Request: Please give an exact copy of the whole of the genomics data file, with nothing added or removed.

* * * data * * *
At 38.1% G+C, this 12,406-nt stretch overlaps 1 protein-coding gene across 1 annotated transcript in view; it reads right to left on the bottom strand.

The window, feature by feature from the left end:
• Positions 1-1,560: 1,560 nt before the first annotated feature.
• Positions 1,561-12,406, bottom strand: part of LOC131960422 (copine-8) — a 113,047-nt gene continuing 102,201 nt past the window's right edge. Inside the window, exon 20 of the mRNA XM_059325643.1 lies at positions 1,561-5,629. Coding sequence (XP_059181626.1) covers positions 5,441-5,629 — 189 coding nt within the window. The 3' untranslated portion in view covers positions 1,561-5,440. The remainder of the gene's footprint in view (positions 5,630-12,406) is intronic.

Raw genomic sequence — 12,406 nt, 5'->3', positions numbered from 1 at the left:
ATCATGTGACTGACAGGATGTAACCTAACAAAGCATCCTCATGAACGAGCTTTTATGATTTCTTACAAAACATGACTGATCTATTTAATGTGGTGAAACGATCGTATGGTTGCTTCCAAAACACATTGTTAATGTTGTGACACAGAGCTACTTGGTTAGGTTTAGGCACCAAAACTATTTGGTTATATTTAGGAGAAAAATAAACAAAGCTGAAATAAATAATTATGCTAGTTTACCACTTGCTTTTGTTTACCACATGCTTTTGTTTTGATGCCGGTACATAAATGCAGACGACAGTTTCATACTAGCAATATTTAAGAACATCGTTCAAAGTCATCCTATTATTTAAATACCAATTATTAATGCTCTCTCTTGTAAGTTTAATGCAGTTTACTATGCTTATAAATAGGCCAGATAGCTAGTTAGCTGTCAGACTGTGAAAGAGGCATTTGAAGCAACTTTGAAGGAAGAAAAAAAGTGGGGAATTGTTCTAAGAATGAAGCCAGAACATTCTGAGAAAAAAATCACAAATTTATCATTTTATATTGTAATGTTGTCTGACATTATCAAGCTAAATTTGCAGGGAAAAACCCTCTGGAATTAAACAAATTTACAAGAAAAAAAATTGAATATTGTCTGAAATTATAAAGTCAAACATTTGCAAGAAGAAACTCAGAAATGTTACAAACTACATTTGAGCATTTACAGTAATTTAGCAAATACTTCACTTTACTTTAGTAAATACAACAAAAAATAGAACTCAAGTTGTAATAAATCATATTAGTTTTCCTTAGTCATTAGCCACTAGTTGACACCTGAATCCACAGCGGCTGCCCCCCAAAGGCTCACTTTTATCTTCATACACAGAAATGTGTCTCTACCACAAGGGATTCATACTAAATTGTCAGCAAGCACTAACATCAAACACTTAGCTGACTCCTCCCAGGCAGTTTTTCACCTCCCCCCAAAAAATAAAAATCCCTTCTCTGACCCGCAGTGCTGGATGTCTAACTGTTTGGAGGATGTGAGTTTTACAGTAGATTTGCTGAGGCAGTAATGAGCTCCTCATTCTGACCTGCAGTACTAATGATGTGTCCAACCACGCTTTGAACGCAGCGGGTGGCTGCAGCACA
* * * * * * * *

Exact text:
At 38.1% G+C, this 12,406-nt stretch overlaps 1 protein-coding gene across 1 annotated transcript in view; it reads right to left on the bottom strand.

The window, feature by feature from the left end:
• Positions 1-1,560: 1,560 nt before the first annotated feature.
• Positions 1,561-12,406, bottom strand: part of LOC131960422 (copine-8) — a 113,047-nt gene continuing 102,201 nt past the window's right edge. Inside the window, exon 20 of the mRNA XM_059325643.1 lies at positions 1,561-5,629. Coding sequence (XP_059181626.1) covers positions 5,441-5,629 — 189 coding nt within the window. The 3' untranslated portion in view covers positions 1,561-5,440. The remainder of the gene's footprint in view (positions 5,630-12,406) is intronic.

Raw genomic sequence — 12,406 nt, 5'->3', positions numbered from 1 at the left:
ATCATGTGACTGACAGGATGTAACCTAACAAAGCATCCTCATGAACGAGCTTTTATGATTTCTTACAAAACATGACTGATCTATTTAATGTGGTGAAACGATCGTATGGTTGCTTCCAAAACACATTGTTAATGTTGTGACACAGAGCTACTTGGTTAGGTTTAGGCACCAAAACTATTTGGTTATATTTAGGAGAAAAATAAACAAAGCTGAAATAAATAATTATGCTAGTTTACCACTTGCTTTTGTTTACCACATGCTTTTGTTTTGATGCCGGTACATAAATGCAGACGACAGTTTCATACTAGCAATATTTAAGAACATCGTTCAAAGTCATCCTATTATTTAAATACCAATTATTAATGCTCTCTCTTGTAAGTTTAATGCAGTTTACTATGCTTATAAATAGGCCAGATAGCTAGTTAGCTGTCAGACTGTGAAAGAGGCATTTGAAGCAACTTTGAAGGAAGAAAAAAAGTGGGGAATTGTTCTAAGAATGAAGCCAGAACATTCTGAGAAAAAAATCACAAATTTATCATTTTATATTGTAATGTTGTCTGACATTATCAAGCTAAATTTGCAGGGAAAAACCCTCTGGAATTAAACAAATTTACAAGAAAAAAAATTGAATATTGTCTGAAATTATAAAGTCAAACATTTGCAAGAAGAAACTCAGAAATGTTACAAACTACATTTGAGCATTTACAGTAATTTAGCAAATACTTCACTTTACTTTAGTAAATACAACAAAAAATAGAACTCAAGTTGTAATAAATCATATTAGTTTTCCTTAGTCATTAGCCACTAGTTGACACCTGAATCCACAGCGGCTGCCCCCCAAAGGCTCACTTTTATCTTCATACACAGAAATGTGTCTCTACCACAAGGGATTCATACTAAATTGTCAGCAAGCACTAACATCAAACACTTAGCTGACTCCTCCCAGGCAGTTTTTCACCTCCCCCCAAAAAATAAAAATCCCTTCTCTGACCCGCAGTGCTGGATGTCTAACTGTTTGGAGGATGTGAGTTTTACAGTAGATTTGCTGAGGCAGTAATGAGCTCCTCATTCTGACCTGCAGTACTAATGATGTGTCCAACCACGCTTTGAACGCAGCGGGTGGCTGCAGCACA